The Social Security tax began in 1937. At that time, the employee rate was 1%. It has risen steadily over the years, reaching 3% in 1960 and 5% in 1978. In 1990, the proportion of employees increased from 6.06 to 6.2%, but has remained stable since then, with the exception of 2011 and 2012.
The 2010 Tax Relief, Unemployment Insurance Reauthorization and Job Creation Act reduced the contribution percentage to 4.2% for employees during those years; employers were still required to pay the full amount of their contributions.
The tax cap has existed since the program began in 1937 and remained at $ 3,000 until the Social Security Amendments Act of 1950. It was then raised to $ 3,600 with expanded benefits and coverage. Additional increases in the tax cap were designed in 1955, 1959, and 1965 to address the difference in benefits between low-wage and high-wage earners.
Social Security’s fiscal policy in the 1970s saw a series of proposed amendments and reevaluations. The Nixon Administration was instrumental in arguing that tax cap increases should be correlated with changes in the national median wage rate in order to address benefit levels for individuals in different tax brackets. The Social Security Amendments Act of 1972 had to be renewed due to problems with the benefit formula that caused financial concerns. A 1977 amendment resolved the financial deficit and established a structure for increasing the tax ceiling that correlated with average wage increases.
In addition to keeping up with average wage increases, the Social Security tax cap has also been increased to improve funding within the system and provide reasonable benefit amounts for those earning higher than average wages.
In the 21st century, a common concern is that Social Security could become insolvent due to increased life expectancy and a reduction in the ratio of workers to retirement. Analysts sometimes suggest raising the Social Security tax as a way to keep the program adequately funded. However, most politicians are hesitant to support this position due to overwhelming public sentiment against it.
A regressive tax
Another common complaint with the Social Security tax is that it is regressive, meaning if a person earns less money, a higher percentage of their income goes to this tax. It is a regressive tax because it only applies to income up to a certain amount. Anyone making less than $ 142,800 in 2021 has an effective Social Security tax rate of 6.2%. Someone making $ 1 million per year, on the other hand, pays a much smaller percentage of their total income for Social Security tax.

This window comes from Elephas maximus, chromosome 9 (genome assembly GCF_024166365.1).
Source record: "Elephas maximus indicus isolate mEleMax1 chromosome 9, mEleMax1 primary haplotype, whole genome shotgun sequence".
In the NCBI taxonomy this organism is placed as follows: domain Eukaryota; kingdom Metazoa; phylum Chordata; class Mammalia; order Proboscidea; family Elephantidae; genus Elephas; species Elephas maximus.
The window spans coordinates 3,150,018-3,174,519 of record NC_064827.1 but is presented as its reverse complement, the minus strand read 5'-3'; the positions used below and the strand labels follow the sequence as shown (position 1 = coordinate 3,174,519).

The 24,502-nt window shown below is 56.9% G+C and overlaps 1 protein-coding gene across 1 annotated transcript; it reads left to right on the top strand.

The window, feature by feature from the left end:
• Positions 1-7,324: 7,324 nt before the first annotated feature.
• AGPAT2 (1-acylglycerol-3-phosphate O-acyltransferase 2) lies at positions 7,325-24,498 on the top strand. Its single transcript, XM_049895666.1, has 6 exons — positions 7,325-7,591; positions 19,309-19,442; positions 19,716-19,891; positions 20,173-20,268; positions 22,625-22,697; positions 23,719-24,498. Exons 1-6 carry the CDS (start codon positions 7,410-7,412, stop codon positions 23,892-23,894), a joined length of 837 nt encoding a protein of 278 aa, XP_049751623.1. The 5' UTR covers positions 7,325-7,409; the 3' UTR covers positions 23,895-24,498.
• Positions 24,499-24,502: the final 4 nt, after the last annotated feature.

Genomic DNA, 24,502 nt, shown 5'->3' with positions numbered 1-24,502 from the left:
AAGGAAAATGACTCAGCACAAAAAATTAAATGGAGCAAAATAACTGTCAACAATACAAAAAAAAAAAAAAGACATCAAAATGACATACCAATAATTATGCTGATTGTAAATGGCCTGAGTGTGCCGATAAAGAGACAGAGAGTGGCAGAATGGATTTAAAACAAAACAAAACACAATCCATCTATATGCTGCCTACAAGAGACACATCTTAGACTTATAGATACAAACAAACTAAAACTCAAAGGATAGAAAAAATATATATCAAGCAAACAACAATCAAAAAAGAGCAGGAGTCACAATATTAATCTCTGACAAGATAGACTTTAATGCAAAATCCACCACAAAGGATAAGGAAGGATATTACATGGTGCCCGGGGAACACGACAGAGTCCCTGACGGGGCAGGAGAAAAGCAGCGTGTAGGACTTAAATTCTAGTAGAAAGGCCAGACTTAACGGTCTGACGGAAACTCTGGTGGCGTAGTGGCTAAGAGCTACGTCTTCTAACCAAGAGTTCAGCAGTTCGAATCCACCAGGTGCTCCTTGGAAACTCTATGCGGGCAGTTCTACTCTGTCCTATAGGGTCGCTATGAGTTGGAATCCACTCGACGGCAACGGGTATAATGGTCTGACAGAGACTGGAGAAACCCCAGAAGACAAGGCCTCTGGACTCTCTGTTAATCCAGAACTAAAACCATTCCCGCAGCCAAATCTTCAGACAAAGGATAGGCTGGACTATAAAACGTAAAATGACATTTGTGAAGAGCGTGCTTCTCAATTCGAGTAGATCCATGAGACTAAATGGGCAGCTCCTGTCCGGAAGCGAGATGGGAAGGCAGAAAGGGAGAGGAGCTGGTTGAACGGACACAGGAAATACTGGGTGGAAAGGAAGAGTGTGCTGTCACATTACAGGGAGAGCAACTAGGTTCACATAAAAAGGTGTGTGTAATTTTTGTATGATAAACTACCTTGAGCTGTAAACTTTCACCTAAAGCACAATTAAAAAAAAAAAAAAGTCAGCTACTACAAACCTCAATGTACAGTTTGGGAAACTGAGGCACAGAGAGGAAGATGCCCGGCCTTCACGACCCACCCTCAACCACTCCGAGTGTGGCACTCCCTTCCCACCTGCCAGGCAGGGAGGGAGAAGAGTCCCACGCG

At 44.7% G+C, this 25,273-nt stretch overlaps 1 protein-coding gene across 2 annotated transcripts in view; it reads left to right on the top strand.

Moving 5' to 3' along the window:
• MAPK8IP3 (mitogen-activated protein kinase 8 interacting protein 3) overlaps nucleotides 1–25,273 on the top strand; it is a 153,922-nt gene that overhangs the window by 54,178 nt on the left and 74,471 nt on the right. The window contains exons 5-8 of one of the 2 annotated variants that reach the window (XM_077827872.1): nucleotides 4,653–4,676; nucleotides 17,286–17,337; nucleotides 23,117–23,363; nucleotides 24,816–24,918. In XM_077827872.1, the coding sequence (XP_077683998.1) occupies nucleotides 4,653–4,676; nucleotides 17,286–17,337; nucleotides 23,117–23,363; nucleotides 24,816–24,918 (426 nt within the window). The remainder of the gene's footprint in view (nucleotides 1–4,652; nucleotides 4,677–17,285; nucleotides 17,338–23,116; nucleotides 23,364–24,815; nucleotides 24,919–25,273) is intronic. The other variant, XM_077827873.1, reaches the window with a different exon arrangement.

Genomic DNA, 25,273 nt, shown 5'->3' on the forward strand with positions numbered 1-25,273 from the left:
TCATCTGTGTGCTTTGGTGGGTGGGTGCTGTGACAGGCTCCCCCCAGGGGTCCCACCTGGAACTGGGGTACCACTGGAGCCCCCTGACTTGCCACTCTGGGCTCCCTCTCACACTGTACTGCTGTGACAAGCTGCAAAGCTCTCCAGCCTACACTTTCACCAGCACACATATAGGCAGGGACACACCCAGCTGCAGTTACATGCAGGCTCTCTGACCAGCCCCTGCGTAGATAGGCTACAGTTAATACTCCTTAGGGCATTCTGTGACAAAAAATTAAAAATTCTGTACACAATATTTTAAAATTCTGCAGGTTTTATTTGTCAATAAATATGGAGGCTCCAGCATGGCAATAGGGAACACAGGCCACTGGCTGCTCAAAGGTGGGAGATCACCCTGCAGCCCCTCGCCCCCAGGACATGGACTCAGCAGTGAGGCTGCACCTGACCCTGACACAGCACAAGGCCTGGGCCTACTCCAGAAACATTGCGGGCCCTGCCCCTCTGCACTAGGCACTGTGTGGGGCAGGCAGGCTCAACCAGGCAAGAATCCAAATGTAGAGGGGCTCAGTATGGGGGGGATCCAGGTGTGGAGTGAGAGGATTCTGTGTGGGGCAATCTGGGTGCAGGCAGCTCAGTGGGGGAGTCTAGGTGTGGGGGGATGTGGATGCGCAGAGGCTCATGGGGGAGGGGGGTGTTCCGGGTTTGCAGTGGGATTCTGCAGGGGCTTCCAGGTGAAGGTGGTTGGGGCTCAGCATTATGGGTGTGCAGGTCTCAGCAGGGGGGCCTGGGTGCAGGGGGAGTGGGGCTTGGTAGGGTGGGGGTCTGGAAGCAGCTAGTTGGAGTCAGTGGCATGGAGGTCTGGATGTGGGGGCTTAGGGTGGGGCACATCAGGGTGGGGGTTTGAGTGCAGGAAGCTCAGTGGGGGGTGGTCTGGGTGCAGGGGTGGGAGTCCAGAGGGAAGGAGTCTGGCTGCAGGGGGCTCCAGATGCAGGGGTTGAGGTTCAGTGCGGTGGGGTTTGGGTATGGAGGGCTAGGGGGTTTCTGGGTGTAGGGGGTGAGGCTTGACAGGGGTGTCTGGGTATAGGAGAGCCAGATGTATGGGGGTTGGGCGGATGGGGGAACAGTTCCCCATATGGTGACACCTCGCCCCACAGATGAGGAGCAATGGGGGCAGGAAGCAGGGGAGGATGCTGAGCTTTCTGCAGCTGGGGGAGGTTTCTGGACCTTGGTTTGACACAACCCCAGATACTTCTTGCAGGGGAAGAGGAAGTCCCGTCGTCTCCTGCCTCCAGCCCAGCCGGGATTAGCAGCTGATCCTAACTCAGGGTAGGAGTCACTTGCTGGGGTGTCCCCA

The Medicare Hospital Insurance (HI) program is another government program that provides services to citizens in need and requires mandatory tax withholding.
Like the OASDI, the HI tax rate is set each year by law. For 2021, the HI tax rate is 1.45% for employees and employers. Those who are self-employed must pay both parties, for a total tax rate of 2.9%.
In particular, on March 27, 2020, former President Trump signed a $ 2 trillion emergency stimulus package for the coronavirus, called the Coronavirus Relief, Relief and Economic Security Act (CARES). The law allowed employers to defer Social Security payroll taxes until December 31, 2020; 50% of the deferred amount will expire on December 31, 2021 and the other half before December 31, 2022. The law applies to employees as well.
Certain employers will also be eligible to claim a payroll tax credit for employees who continue to pay but are not working due to the crisis.
FICA tax calculation: an example
An employee earning $ 165,240 a year collects biweekly paychecks of $ 6,885 before taxes and any withholding from the retirement plan. Although Medicare tax is paid on full salary, only the first $ 142,800 is subject to Social Security tax for 2021. Since $ 142,800 divided by $ 6,885 is 20.7, this threshold is reached after the 21st paycheck.
Therefore, for the first 20 pay periods, the total FICA tax withholding equals ($ 6,885 x 6.2%) + ($ 6,885 x 1.45%), or $ 526.70. Only the Medicare HI tax applies to the remaining four pay periods, so the withholding is reduced to $ 6,885 x 1.45%, or $ 99.83. In total, the employee pays $ 8,537.40 to Social Security and $ 2,395.98 to Medicare each year. Although it does not affect the employee’s take-home pay, the employer must contribute the same amount to both programs.
As mentioned above, those who are self-employed are considered both the employer and the employee for tax purposes, which means they are responsible for both contributions. In the example above, a self-employed person with the same salary pays $ 17,074.80 to Social Security and $ 4,791.96 to Medicare.